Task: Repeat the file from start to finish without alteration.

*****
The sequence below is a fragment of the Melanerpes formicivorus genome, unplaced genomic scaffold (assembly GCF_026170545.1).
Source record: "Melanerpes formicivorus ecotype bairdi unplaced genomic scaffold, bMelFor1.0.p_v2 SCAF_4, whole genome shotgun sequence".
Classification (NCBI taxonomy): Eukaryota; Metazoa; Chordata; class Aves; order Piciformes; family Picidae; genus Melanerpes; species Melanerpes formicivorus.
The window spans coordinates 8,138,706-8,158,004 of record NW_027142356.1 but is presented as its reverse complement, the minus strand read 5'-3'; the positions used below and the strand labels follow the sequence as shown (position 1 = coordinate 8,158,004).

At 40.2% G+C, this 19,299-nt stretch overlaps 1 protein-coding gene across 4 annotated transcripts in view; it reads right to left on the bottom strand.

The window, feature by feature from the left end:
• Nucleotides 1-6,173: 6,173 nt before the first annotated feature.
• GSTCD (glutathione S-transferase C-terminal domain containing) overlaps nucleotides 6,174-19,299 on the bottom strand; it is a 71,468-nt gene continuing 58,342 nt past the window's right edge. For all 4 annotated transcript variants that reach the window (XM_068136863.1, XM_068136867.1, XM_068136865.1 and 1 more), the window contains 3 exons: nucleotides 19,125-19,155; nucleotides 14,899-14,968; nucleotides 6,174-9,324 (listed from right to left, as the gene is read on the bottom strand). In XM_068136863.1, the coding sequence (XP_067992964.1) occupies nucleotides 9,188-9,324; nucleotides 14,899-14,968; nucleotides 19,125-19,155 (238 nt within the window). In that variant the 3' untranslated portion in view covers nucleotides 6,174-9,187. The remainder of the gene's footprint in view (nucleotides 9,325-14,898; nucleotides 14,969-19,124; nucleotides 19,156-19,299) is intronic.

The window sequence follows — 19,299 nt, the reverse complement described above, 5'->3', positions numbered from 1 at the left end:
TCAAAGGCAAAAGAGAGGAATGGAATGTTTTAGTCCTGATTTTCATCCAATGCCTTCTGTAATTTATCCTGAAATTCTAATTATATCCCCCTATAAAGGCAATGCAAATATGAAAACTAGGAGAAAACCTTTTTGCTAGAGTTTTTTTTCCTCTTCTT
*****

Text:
The sequence below is a fragment of the Melanerpes formicivorus genome, unplaced genomic scaffold (assembly GCF_026170545.1).
Source record: "Melanerpes formicivorus ecotype bairdi unplaced genomic scaffold, bMelFor1.0.p_v2 SCAF_4, whole genome shotgun sequence".
Classification (NCBI taxonomy): Eukaryota; Metazoa; Chordata; class Aves; order Piciformes; family Picidae; genus Melanerpes; species Melanerpes formicivorus.
The window spans coordinates 8,138,706-8,158,004 of record NW_027142356.1 but is presented as its reverse complement, the minus strand read 5'-3'; the positions used below and the strand labels follow the sequence as shown (position 1 = coordinate 8,158,004).

At 40.2% G+C, this 19,299-nt stretch overlaps 1 protein-coding gene across 4 annotated transcripts in view; it reads right to left on the bottom strand.

The window, feature by feature from the left end:
• Nucleotides 1-6,173: 6,173 nt before the first annotated feature.
• GSTCD (glutathione S-transferase C-terminal domain containing) overlaps nucleotides 6,174-19,299 on the bottom strand; it is a 71,468-nt gene continuing 58,342 nt past the window's right edge. For all 4 annotated transcript variants that reach the window (XM_068136863.1, XM_068136867.1, XM_068136865.1 and 1 more), the window contains 3 exons: nucleotides 19,125-19,155; nucleotides 14,899-14,968; nucleotides 6,174-9,324 (listed from right to left, as the gene is read on the bottom strand). In XM_068136863.1, the coding sequence (XP_067992964.1) occupies nucleotides 9,188-9,324; nucleotides 14,899-14,968; nucleotides 19,125-19,155 (238 nt within the window). In that variant the 3' untranslated portion in view covers nucleotides 6,174-9,187. The remainder of the gene's footprint in view (nucleotides 9,325-14,898; nucleotides 14,969-19,124; nucleotides 19,156-19,299) is intronic.

The window sequence follows — 19,299 nt, the reverse complement described above, 5'->3', positions numbered from 1 at the left end:
TCAAAGGCAAAAGAGAGGAATGGAATGTTTTAGTCCTGATTTTCATCCAATGCCTTCTGTAATTTATCCTGAAATTCTAATTATATCCCCCTATAAAGGCAATGCAAATATGAAAACTAGGAGAAAACCTTTTTGCTAGAGTTTTTTTTCCTCTTCTT